Butyl rubber (sometimes referred to as simply “Butyl”) is a synthetic elastomer created from the combination of isobutylene and isoprene. Butyl is the radical C4H9, derived from butane, and became the first rubber to be synthesized. Properties like low moisture, low gas permeability, and excellent shock absorption have made it a desirable product across many commercial industries. Applications include construction, automotive parts, medical/biotechnology uses, and even food products.
Butyl Rubber Material and Functionality
Butyl rubber (polyisobutylene) is a vinyl elastomer widely used in adhesives and sealants. Structurally, it’s similar to polyethylene and polypropylene. However, the difference lies in every other carbon atom which is substituted with two methyl groups instead of one. Cationic vinyl polymerization is the process used to create butyl from the monomer isobutylene. About 1-2% isoprene is added to the isobutylene creating a fast reaction that is synthesized at very low temperatures. Adding isoprene creates double bonds that mimic natural rubber.
Charles Goodyear led the path to butyl rubber with his invention of the vulcanizing process in 1839. This thermosetting process takes place after the product is formed. Vulcanizing ties all rubber molecules together and forms a single larger molecule. This molecule refrains from melting as it gets hot and will maintain its flexibility as it gets cold. Butyl was first used in 1931 and later developed into butyl rubber in 1937. Some of the first applications included manufacturing tires and tank treads for World War II. In the 1960’s the curing rates improved, leading to the development of chlorinated, brominated, and halogenated forms.
Advantages of Butyl Rubber
Butyl rubber is flexible, biocompatible, resists harsh chemicals and temperatures, ages without weathering, and has great room temperature damping properties. It is the only known elastomer that is impermeable to gases. The material maintains flexibility at 30 degrees F yet remains stable even at 180 degrees F. Butyl is also compatible with almost all types of sealants whereas other materials will often react with petroleum-based sealants. Another advantage of butyl rubber is its electrical insulating properties. It scores highly in terms of flex cracking resistance, abrasion and tear resistance, impact resistance, weather/sunlight/ozone resistance, water and oxidation resistance, and steam resistance. The only areas where butyl ranks low are in compression set, rebound rating, and flame resistance.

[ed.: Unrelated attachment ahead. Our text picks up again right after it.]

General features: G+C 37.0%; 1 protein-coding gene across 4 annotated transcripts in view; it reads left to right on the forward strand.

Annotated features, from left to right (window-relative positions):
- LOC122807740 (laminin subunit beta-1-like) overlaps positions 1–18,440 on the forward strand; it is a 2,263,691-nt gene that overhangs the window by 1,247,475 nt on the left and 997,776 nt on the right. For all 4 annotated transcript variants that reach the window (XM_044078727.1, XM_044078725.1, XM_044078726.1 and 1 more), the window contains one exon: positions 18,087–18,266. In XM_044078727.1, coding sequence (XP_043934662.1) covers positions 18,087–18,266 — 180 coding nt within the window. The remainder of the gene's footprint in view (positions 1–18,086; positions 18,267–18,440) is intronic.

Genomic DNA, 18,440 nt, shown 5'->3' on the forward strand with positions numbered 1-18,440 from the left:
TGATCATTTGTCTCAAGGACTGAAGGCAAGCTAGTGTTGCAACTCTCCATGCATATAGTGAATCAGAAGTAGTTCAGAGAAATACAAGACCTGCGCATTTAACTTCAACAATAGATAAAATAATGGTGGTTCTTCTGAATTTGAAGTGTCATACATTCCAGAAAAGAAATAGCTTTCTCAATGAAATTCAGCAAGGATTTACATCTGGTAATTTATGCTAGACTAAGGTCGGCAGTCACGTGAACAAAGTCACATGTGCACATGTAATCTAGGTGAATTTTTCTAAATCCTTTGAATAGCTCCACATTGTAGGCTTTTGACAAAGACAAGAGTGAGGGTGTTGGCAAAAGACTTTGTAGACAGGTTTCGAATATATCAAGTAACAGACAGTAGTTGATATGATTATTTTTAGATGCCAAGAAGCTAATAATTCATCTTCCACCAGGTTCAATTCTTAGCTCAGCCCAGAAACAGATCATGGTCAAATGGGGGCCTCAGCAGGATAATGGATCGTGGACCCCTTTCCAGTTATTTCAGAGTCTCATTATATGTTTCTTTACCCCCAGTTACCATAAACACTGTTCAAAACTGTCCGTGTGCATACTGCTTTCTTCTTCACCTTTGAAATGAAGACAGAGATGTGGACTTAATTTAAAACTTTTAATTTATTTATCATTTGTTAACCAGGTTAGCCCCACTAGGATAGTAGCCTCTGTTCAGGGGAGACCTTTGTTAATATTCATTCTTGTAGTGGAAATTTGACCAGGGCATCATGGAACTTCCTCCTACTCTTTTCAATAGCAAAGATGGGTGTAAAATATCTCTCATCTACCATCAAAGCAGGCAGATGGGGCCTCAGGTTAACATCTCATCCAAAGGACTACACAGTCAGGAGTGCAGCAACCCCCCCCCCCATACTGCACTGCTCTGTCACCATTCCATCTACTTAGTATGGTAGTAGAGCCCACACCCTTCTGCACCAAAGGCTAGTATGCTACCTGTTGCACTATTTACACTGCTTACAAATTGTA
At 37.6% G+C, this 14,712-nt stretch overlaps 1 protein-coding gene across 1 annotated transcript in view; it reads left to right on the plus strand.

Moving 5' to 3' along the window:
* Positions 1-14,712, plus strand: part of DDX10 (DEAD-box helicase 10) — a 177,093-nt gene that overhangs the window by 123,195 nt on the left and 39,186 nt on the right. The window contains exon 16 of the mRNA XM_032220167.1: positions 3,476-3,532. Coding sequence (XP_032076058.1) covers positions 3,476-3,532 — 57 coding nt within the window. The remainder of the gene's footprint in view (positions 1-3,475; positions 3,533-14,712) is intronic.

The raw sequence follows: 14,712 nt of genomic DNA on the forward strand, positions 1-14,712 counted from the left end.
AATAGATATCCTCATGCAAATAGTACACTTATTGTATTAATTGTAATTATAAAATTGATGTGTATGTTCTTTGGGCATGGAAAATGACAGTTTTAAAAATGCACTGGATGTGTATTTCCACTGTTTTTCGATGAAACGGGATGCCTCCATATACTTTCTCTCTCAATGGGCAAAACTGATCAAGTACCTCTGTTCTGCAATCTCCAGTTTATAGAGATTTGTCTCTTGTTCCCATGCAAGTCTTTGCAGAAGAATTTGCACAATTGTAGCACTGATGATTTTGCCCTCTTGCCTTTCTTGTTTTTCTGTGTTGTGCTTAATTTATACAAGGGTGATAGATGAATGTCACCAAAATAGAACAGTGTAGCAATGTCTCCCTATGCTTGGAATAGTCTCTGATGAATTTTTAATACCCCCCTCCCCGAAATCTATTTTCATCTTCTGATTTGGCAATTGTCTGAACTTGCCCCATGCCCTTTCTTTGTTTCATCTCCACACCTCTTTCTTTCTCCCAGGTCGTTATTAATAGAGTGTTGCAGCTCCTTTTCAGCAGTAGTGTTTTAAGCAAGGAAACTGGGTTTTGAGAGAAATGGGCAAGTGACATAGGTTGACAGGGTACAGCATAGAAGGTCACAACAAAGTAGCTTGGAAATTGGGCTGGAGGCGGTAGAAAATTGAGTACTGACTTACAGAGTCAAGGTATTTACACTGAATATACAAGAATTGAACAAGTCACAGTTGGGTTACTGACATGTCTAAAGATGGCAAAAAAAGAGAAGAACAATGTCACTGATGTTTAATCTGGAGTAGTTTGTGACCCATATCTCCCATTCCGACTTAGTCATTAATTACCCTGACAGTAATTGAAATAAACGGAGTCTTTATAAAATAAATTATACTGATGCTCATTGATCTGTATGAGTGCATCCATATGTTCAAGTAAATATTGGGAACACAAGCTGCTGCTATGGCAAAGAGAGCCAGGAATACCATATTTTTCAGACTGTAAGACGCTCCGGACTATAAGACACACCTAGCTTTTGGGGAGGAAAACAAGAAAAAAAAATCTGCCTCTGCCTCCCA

Butyl can be created in slabs, tapes, and sheets. It can also be sold in tubes as an adhesive or sealant.
Butyl Rubber in Today’s Applications
Butyl is a highly sought-after material for industries including automotive, sound design, medicine, pharmacies, agriculture, and even the food industry. Here are some common places you’ll find butyl rubber:
- Gas masks, medical seals, septa, and vial cap liners
- Sports ball bladders (basketballs, soccer balls, etc.)
- Speaker cones
- Tire tubes
- Gaskets and O-rings
- Pond liners
- Insulated windows
- Oil and fuel additives
- Shock mounts and suspension bushings
- Chewing gum (when butyl is used in food-grade form)
Butyl Rubber in Biotechnology
ILT is a global leader in manufactured septa seals and vial caps. Using butyl rubber provides uniform septa sealant that when married to PTFE in the molding process provides the clean surface barrier during sample analysis. Read more about the seals and septa industry on our blog page or learn more about ILT, the world leader in manufacturing seals and septa, here.